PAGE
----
2. A readily transportable lubricant service cabinet for operatively housing a relatively largesized up-ended lubricant drum while lubricant is being either supplied to or dispensed from said drum, said cabinet being substantially greater in height than width or depth and including a low drum-supporting base mounted on caster wheels and a housing having side walls generally extending the full height of said cabinet and including a removable side panel operatively engageable therewith, said housing being pivotally connected at a lower edge thereof to said low base, thereby to permit'said housing to be swung to the floor clear of said up-ended drum to provide access thereto.
3. A lubricant service cabinet for operatively housing a relatively large-sized up-ended lubricant drum while lubricant is being either supplied to or dispensed from said drum, said cabinet being substantially greater in height than in width or depth and including a low drum-supporting base and a housing having side walls generally extending the fullheight of said cabinet and including a top panel, three generally perpendicular side panels fixedly related to each other and to said top panel along adjoining edges, the central side panel being pivotally connected at a lower edge thereof to said low base, and a removable side panel operatively engageable with and disengageable from said fixedly related panels to permit the latter jointly to be swung to the floor clear of said up-ended drum to provide access thereto.
4. A lubricant service cabinet for operatively housing a relatively large-sized up-ended lubricant .drum while lubricant is either being supplied to or dispensed from said drum, said cabinet being substantially greater in height than in width or depth and including a low drum-supporting base and a housing having side walls generally extending the full height of. said cabinet and including a removable side panel operatively engageable therewith, said housing being pivotally connected at a lower edge thereof to said low base, thereby to permit said housing to be swung to the floor clear of said up-ended drum to provide access thereto, said removable panel being engageable with said cabinet generally opposite the pivotal connection between said housing and said base.
5. A lubricant service cabinet for housing lubricant dispensing apparatus operable interiorly of said cabinet and including a lubricant pump associated with an up-ended lubricant drum, said cabinet being substantially greater in height than in width or depth and including a low drumsupporting base and a housing having side walls generally extending the full height of said cabinet and including a removable side panel operatively engageable therewith, said housing being pivotally connected along a lower edge thereof to said base at a point generally opposite said removable panel thereby to permit said housing to be swung generally clear of said lubricant pump and associated up-ended drum and lowered to the floor to provide access .to said dispensing apparatus.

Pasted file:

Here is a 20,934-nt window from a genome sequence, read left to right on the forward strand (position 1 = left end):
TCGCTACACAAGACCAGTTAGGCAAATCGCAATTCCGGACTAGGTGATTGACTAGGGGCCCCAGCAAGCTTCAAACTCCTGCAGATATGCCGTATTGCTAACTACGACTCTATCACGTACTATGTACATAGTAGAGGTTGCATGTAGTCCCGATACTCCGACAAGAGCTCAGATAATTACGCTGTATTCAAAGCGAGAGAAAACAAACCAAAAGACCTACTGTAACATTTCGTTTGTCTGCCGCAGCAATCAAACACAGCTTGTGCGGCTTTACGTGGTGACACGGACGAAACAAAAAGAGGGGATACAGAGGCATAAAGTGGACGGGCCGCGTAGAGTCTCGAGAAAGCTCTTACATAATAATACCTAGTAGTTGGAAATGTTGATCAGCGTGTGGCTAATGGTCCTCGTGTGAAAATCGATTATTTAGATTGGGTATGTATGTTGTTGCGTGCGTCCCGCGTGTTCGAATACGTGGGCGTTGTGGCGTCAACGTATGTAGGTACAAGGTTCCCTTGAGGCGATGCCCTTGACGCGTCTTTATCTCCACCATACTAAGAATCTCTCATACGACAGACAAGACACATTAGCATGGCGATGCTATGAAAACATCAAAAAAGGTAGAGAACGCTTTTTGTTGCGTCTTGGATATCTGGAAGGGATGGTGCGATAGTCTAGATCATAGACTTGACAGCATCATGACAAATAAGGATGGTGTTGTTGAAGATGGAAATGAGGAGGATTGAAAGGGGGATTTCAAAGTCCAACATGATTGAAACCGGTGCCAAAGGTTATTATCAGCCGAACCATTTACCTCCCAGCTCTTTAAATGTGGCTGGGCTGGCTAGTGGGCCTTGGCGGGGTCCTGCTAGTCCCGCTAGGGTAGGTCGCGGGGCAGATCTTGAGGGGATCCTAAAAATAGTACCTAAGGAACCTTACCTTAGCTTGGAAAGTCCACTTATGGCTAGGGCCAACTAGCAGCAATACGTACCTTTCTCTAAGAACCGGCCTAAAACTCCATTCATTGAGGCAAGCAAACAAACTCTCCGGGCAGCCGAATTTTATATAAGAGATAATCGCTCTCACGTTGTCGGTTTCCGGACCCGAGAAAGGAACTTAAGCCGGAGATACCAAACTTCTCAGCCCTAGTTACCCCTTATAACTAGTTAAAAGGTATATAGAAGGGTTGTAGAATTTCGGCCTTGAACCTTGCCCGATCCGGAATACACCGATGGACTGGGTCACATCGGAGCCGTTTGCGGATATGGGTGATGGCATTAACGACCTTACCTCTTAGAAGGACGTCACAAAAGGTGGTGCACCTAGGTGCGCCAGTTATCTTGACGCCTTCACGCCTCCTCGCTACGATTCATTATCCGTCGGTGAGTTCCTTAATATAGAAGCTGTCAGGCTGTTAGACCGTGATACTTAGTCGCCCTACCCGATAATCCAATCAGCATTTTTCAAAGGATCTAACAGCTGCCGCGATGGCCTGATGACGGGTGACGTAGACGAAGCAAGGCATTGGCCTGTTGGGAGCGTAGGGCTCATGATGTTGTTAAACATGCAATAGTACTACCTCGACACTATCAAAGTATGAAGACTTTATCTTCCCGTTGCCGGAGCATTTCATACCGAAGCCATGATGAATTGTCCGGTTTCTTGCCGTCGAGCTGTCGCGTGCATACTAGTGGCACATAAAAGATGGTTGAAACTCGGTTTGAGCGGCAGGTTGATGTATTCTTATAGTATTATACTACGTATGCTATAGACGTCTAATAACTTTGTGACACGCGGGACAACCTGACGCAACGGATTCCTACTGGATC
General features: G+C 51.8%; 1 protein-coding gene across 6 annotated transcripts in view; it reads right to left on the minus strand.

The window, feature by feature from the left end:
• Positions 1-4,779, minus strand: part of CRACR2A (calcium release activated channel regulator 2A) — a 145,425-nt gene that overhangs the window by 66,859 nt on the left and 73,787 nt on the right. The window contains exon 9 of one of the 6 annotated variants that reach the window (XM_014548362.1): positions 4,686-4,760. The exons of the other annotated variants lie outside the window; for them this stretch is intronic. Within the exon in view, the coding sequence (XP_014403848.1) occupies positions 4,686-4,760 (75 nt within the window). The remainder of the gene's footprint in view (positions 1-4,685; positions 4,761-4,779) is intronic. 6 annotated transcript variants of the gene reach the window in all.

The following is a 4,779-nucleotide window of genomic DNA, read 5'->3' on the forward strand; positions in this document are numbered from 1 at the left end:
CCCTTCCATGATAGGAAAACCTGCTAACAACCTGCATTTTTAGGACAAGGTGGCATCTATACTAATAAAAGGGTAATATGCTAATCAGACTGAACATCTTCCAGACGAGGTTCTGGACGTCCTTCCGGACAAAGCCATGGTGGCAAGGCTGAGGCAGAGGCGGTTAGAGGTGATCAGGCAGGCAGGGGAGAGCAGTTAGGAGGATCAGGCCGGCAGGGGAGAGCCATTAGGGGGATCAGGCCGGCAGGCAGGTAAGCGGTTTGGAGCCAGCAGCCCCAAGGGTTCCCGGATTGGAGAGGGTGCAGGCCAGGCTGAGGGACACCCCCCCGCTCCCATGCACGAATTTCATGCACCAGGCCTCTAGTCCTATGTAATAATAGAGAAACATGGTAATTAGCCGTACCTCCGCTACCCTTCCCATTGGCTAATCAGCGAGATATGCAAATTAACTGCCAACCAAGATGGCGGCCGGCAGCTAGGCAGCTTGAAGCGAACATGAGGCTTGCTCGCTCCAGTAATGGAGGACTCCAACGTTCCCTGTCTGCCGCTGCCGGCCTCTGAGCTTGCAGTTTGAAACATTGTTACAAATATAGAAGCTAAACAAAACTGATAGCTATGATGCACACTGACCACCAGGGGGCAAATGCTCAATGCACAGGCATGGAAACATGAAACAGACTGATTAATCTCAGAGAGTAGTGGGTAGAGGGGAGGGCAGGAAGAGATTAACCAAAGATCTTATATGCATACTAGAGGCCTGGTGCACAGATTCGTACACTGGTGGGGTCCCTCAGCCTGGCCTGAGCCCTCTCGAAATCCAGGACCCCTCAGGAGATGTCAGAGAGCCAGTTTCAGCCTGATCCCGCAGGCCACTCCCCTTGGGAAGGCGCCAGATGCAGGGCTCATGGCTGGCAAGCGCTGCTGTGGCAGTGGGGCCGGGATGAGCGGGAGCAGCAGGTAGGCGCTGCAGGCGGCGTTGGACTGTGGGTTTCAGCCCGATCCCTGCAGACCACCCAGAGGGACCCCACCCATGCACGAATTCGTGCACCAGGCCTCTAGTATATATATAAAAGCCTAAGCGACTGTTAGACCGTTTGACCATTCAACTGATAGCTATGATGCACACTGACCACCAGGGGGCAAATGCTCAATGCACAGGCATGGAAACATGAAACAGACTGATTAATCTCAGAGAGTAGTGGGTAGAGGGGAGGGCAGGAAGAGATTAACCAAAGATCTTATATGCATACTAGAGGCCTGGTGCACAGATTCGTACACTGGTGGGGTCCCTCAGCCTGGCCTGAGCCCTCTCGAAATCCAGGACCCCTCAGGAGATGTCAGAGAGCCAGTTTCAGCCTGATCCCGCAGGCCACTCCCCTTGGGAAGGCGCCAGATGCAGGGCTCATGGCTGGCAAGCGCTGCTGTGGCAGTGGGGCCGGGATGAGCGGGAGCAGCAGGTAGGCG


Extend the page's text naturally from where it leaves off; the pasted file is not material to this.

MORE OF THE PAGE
6. A lubricant service cabinet for housing lubricant dispensing apparatus operable interiorly of said cabinet and including an up-ended lubricant drum, a pumping unit and a flow meter, said cabinet being substantially greater in height than in width or depth and including a low drumsupporting base and a housing having side walls generally extending the full height of said cabinet, said housing being spaced from said upended lubricant drum, pumping unit and flow meter and including an unbroken top panel, three generally perpendicular side panels fixedly related to each other and to said top panel along adjoining edges, the central side panel being pivotally connected at a lower edge thereof to said low base, one of said fixedly related panels being provided with an aperture for exposing the face of said flow meter to view, and a removable side panel operatively engageable with and disengageable from said fixedly related panels to permit the latter jointly to be swung to the floor clear of said up-ended drum, pump unit and flow meter to provide access thereto.
'7. A readily transportable cabinet of the class described including a low base adapted to support a relatively large-sized up-ended lubricant drum, said base being mounted on caster wheels, a multi-piece and separable housing associated with said base and adapted completely to encase said lubricant drum, said housing being substantially greater in height than in width or depth and having side walls generally extending the full height of said cabinet and including one part hingedly connected with the base and another part detachably connectible therewith and with said base, and together forming a generally complete enclosure about said lubricant drum, said base being provided with two series of guiding ribs, one for guiding said lubricant drum into a proper position on said base, and the other for vertically guiding the hingedly connected part of said housing into proper alignment with said base.
8. A lubricant service cabinet for automotive lubricant dispensing and lubricant reception purposes comprising a readily transportable base mounted upon caster wheels, a separate and distinct encasing housing unit hingedly secured to the base, whereby said housing unit may be pivotally lowered to the floor surface thereby to give ready access to the space immediately above said base, guiding means for vertically guiding said housing unit into its properly aligned position with respect to the base, locking means for detachably securing the lower edge of said hinged housing unit to said base, a removable panel adapted for operative engagement with said housing unit in its vertical encasing position, and panel locking means for detachably securing said removable panel in said operative position.
KARL C. EAGLEY.